7. The words `contract carriage' occurring in Section 3(m) must be read in the light of the definition as contained in section 3(g) of the Act. So read, it is manifest that section 14 read with section 20(3) of the Act clearly bars the making of any application for a permit or for renewal of an existing permit for the running of a vehicle, whether a contract carriage or a stage carriage, as a contract carriage. [1049D-E] State of Karnataka v. Shri Ranganatha Reddy. [1978] 1 SC 641 and Athlumney Ex pate Wilson, [1898] 2 QB 547 referred to.

CIVIL APPELLATE JURISDICTION: Civil Appeal Nos. 337-38 of 1982.

From the Judgments and order date 5.7.80 and 3.2.1981 of the Karnataka High Court in W.P. No. 543/1976 and 1217 of 1981 respectively .

R.N. Narasimamurthy. Attorney General and P.R. Ramasesh for the Appellants.

G.L. Sanghi, A.K. Sen H.B. Datar. K.R. Nagaraja. N. Ganpathy, K.R. NambiaI, R.P. Ranga Swamy, R.B. Datar and Ms. c.K. Sucharita for the Respondents .

R.S. Hegde for the impleded party.

The Judgment of the Court was delivered by.

DUTT, J. These appeals by special leave preferred at the instance of the Secretary, Regional Transport Authority, Bangalore, and the State of Karnataka, are directed against the judgment of the Division Bench of the Karnataka High PG NO 1041 Court dismissing the appeal preferred by the appellants and affirming that of the learned Single Judge of the High Court whereby the Rule issued on the writ petition filed by the respondent No. 1 D.P. Sharma was made absolute.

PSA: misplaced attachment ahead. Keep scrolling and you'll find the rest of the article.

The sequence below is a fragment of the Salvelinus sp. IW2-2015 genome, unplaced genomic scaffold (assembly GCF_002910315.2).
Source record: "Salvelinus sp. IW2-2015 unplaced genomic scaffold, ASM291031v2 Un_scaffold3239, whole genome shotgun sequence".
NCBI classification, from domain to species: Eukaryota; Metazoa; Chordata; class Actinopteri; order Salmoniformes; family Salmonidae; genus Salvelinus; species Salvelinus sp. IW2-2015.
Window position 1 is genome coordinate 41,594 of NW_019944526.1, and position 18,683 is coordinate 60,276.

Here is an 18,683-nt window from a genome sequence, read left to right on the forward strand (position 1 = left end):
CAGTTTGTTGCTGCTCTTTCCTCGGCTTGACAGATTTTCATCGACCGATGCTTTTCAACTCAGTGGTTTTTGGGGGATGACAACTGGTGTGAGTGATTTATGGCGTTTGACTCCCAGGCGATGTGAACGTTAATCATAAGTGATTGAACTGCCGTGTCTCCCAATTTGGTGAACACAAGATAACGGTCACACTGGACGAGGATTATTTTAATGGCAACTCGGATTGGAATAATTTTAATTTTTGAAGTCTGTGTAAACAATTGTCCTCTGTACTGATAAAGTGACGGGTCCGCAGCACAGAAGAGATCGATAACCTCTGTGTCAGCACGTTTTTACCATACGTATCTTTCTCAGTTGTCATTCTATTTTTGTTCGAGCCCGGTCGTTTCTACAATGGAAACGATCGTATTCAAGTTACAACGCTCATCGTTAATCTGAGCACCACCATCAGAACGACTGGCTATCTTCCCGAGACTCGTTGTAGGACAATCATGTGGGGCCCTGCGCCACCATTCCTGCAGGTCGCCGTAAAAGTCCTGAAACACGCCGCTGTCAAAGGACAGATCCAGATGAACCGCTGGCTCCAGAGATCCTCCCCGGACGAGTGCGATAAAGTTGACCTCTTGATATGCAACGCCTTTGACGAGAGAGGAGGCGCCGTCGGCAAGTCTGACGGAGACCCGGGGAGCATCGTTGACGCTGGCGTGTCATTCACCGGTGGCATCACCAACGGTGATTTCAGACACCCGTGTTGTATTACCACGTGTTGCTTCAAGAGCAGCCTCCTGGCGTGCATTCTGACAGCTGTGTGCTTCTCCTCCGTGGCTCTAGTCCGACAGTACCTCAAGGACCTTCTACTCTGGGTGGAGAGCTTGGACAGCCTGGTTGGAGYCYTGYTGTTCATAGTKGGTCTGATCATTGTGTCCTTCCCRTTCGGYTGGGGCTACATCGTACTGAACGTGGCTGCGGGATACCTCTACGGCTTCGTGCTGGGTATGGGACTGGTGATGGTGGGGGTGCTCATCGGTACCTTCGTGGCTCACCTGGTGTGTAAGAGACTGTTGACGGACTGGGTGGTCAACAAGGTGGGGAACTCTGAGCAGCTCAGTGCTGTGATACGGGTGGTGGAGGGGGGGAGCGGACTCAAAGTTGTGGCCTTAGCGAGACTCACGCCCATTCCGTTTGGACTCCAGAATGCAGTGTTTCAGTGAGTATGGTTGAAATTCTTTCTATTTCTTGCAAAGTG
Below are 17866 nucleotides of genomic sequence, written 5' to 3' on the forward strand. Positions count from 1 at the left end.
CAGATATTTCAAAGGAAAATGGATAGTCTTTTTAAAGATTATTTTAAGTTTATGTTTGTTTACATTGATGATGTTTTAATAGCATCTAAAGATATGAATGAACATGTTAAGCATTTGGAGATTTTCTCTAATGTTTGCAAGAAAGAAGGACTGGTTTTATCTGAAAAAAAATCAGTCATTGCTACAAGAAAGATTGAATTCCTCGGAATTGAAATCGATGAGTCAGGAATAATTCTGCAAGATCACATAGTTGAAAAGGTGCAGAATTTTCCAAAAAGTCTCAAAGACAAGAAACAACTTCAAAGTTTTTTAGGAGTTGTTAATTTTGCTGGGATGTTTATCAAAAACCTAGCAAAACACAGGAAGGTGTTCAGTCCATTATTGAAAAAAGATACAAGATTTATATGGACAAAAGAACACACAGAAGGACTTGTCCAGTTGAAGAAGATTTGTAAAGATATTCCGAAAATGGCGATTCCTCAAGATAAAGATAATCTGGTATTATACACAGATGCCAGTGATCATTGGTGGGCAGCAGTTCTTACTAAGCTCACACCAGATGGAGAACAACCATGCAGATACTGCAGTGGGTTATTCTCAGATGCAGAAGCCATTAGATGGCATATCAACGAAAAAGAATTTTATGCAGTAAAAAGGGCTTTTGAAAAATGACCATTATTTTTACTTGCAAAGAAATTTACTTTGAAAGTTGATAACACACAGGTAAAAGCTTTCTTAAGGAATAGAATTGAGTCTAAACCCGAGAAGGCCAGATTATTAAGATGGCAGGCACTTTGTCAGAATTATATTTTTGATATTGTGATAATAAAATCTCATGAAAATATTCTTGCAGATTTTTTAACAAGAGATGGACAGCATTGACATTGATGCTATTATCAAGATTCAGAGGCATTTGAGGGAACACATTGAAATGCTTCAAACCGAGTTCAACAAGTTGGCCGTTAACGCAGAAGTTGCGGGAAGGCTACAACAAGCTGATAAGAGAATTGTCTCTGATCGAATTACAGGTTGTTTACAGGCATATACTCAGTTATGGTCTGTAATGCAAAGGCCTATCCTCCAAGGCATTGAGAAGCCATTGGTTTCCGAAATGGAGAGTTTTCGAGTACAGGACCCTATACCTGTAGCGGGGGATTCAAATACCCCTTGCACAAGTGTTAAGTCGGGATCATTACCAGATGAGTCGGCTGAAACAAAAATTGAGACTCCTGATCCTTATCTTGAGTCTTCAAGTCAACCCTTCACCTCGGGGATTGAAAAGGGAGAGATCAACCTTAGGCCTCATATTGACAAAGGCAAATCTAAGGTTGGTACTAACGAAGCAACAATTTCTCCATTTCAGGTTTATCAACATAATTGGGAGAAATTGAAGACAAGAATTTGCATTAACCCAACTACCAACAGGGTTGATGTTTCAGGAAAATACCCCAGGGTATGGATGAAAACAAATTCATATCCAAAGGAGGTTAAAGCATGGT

The respondent No. 1, who is the owner of a public service vehicle, made an application on October 10, 1976 to the Regional Transport Authority for the grant of a special permit under sub-section (6) of section 63 of the Motor Vehicles Act for the period from November 15, 1976 to November 22, 1976. The Regional Transport Authority rejected the said application on the ground that the provisions of the Karnataka Contract Carriages (Acquisition) Act, 1976, hereinafter referred to as `the Act', prohibit the grant of such permits. The respondent No. 1 being aggrieved by the refusal by the Regional Transport Authority to grant a special permit filed a writ petition in the High Court. A learned Single Judge of the High Court allowed the writ petition and directed the Regional Transport Authority to consider the application of the respondent No. I for the grant of special permit.